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Gavin's Underground

SLAC: How To Make A Rope Swing

by Gavin Sheehan
- Posted // 2013-02-05 - Tomorrow night, Salt Lake Acting Company will play host to a world premiere in its latest production, How To Make A Rope Swing. The play focuses on racism through the eyes of a teacher and her views on the changing world around her, as the two come into open conflict with an African-American janitor tied to her past. Today, I chat with playwright Shawn Fisher, actor Jayne Luke and director Adrianne Moore about the production and their thoughts on the message it presents. (All pictures courtesy of SLAC.)

Shawn Fisher, Jayne Luke & Adrianne Moore
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Gavin: Hey, everyon. First thing, tell us a little bit about yourselves.

Shawn: I'm Shawn Fisher, the playwright. I am from the Jersey Shore in South Jersey near where the play is set. I now live in Utah and teach theater design and playwriting at Utah State University. I grew up on farms and boats and playing baseball and smashing old junked cars -- all of which are recurring motifs in the play.

Adrianne: I’m a freelance director and dialect coach and I also teach at Utah State University. I’m from New Zealand originally and lived and worked in England and a few other places before I wound up in the U.S.
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Gavin: What have all of you been doing in local theater over the past year?

Jayne: I choreographed the English country dances for Pioneer Theatre Company's production of Emma. I also had the opportunity to participate in Chuck Morey's final production as artistic director at PTC. I staged the musical numbers for his production of Man Of La Mancha. Chuck and I worked on many shows together since our first collaboration of Big River in 1990. This was the first musical he ever directed. He made it possible for me to make a living as a theater professional for the past 25 years. He gave me many choreography and acting contracts at Pioneer Theatre Company and I am very, very grateful. This past fall, I acted in Arsenic & Old Lace and A Christmas Carol at the Hale Center Theater in Orem, another place I love to work.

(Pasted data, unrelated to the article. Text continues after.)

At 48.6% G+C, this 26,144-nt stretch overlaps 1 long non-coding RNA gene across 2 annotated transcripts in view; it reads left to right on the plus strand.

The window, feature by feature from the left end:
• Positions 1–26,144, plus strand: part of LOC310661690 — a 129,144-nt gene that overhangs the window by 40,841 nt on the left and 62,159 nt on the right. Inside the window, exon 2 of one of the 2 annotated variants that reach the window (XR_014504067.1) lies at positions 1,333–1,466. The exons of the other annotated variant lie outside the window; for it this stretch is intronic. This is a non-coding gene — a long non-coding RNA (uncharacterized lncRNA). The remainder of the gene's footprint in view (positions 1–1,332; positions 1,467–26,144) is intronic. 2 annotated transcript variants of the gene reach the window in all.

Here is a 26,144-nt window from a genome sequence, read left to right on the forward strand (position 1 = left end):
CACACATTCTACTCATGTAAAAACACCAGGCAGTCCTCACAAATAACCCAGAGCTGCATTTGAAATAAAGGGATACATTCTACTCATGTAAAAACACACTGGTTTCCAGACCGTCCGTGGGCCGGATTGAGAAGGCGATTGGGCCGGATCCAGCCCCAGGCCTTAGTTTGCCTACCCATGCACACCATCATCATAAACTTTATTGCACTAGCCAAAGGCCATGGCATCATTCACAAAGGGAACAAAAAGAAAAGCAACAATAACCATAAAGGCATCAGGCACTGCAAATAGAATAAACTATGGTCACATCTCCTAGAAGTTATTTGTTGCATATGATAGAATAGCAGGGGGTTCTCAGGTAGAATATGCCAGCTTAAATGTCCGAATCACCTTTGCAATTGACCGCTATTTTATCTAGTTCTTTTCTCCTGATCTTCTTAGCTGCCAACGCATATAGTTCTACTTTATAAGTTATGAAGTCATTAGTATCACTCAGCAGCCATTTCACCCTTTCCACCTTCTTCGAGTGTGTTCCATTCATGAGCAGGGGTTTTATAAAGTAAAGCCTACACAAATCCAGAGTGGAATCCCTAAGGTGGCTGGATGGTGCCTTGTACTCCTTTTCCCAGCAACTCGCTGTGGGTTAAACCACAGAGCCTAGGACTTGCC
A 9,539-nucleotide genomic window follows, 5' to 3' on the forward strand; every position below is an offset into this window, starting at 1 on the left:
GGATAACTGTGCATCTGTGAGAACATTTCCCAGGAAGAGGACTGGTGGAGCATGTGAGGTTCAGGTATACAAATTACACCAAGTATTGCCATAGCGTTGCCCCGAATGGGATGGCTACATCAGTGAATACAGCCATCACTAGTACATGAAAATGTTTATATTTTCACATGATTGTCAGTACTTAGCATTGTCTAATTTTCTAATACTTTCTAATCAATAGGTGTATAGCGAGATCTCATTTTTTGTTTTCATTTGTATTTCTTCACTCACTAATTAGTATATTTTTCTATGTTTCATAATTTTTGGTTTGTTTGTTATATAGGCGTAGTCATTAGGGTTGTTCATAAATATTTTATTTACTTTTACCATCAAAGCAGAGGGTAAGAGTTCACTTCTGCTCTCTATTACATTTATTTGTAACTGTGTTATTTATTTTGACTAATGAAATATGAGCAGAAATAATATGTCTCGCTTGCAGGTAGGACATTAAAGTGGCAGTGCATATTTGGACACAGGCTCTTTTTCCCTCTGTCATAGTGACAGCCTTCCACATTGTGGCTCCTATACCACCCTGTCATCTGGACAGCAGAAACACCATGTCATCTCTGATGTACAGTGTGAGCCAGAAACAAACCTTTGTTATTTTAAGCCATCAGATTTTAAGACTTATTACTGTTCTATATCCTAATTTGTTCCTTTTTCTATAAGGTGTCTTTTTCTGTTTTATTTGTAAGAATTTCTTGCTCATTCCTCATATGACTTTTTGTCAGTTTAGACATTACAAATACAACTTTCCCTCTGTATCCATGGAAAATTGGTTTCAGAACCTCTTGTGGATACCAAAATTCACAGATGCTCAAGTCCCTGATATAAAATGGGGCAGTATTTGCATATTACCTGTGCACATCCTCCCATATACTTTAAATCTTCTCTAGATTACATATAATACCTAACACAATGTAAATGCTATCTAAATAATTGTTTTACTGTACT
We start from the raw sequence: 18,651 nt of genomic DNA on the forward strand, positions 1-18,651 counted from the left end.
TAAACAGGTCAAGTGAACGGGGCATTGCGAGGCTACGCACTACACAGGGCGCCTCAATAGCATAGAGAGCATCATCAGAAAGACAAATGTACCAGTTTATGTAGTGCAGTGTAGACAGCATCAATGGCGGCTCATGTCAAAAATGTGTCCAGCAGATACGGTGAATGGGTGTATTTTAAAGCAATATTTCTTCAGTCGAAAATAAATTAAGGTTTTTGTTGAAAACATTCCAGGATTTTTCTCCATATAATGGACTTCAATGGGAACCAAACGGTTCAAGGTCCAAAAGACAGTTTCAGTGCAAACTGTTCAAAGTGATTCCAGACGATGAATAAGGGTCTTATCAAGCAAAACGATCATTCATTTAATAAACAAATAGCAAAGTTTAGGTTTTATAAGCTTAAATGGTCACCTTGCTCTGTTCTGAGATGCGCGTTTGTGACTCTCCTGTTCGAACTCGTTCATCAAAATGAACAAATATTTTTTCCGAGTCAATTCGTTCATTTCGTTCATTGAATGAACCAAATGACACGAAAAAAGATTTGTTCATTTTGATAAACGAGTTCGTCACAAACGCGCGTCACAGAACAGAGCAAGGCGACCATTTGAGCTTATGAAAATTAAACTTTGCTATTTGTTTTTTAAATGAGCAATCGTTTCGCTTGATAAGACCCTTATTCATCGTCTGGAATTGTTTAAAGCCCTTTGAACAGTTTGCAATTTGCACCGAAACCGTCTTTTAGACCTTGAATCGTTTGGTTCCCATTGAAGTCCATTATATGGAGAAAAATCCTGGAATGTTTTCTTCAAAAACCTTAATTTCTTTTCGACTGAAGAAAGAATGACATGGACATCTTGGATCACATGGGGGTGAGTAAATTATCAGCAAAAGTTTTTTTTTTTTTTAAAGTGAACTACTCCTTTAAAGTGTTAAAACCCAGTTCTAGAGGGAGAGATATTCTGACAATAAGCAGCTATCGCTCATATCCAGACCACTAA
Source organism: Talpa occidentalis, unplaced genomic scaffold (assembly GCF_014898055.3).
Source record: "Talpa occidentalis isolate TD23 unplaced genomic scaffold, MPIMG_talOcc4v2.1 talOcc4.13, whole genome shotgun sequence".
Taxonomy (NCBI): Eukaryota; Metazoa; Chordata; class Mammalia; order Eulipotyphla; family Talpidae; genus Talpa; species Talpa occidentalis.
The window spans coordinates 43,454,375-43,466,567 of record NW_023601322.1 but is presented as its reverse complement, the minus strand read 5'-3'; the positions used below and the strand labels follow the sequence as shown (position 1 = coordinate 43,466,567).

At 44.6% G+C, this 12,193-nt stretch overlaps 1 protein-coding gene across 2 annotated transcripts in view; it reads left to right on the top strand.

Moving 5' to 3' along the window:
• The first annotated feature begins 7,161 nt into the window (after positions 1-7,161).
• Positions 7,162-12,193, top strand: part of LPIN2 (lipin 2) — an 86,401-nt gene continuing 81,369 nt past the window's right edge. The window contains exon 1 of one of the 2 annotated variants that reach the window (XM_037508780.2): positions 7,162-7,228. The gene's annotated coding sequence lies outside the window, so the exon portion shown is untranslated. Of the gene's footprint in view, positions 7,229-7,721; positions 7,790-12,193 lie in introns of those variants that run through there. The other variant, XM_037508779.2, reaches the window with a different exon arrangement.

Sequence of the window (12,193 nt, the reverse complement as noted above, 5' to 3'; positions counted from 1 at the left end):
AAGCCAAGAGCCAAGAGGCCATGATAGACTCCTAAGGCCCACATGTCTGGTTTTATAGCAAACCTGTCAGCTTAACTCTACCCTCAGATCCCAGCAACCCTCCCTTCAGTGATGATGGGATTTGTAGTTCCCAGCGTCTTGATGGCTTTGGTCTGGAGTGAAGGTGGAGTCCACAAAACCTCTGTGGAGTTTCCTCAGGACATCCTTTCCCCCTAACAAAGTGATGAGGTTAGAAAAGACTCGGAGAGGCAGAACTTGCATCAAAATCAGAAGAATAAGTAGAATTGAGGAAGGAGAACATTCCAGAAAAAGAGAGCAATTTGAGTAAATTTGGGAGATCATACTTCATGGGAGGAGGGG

Adrianne: Well, we did a reading of this play at SLAC about a year ago. I’ve also been dialect coaching and doing some voice-over work -- I coached dialects for Red and Bloody Bloody Andrew Jackson for SLAC.

Shawn: Most of my professional work is done on the East Coast (NY/NJ). Locally, I have designed scenery for Utah Festival Opera's production of Faust, and I also designed scenery for Old Lyric Repertory Company's production of Big River. In NY, I had a staged reading of my play How To Make A Rope Swing Off-Broadway at Urban Stages, and I designed Time Stands Still at Cape May Stage in NJ. Rope Swing is also in production there and will open in May.
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Gavin: Shawn, how did the concept for Rope Swing first come about, and what pushed you to turn it into a play?

Shawn: The play was largely inspired by two things. First was a very old live oak tree that I came across about 20 years ago. It had been blown down by a hurricane in South Carolina and then its rare and valuable wood was shipped up north for use on old boats. On the side of the tree was a large, black, fire scar. I was told that it was the result of cooking fires that had been built by plantation slaves centuries ago. I noticed that the tree had grown much larger over the years since that time and the scar had become mostly grown-over by the expanding trunk. The scar itself had become deeper yet harder to see. I found this to be a fascinating metaphor. It inspired me to write something that looked at race through the lens of our evolving culture and acknowledging the effects that aging, time and new generations have on our perspectives. The second influence was a woman named Cora Fisher, my grandmother. She was a beloved educator who was mandated to integrate the schools in Bridgeton, New Jersey, which, although in a Northern state, was one of many rural northern towns that had segregated schools well into the 20th century. Although she was at the leading edge of the end of segregation, she did so even though she privately held some racist attitudes. She is the inspiration for the character of Mrs. Wright.
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Gavin: What was your time like writing it, and what made you decide on SLAC for its debut?

Shawn: Writing is always a bittersweet experience mixed with blissful discoveries and maddening failures. The first draft took one year and then the revisions took another year and a half. Many people contributed to its development as I wrote it, including the artists at SLAC and Cape May Stage. Adrianne Moore, my frequent collaborator and friend, has worked with me since early in the process and is an excellent voice of reason. As to why I decided on SLAC: They actually selected the play after seeing it staged there in reading form. I submitted it to them for consideration and they expressed interest in the piece.

Gavin: Adrianne, when did you first come across Rope Swing and what were your initial thoughts on it?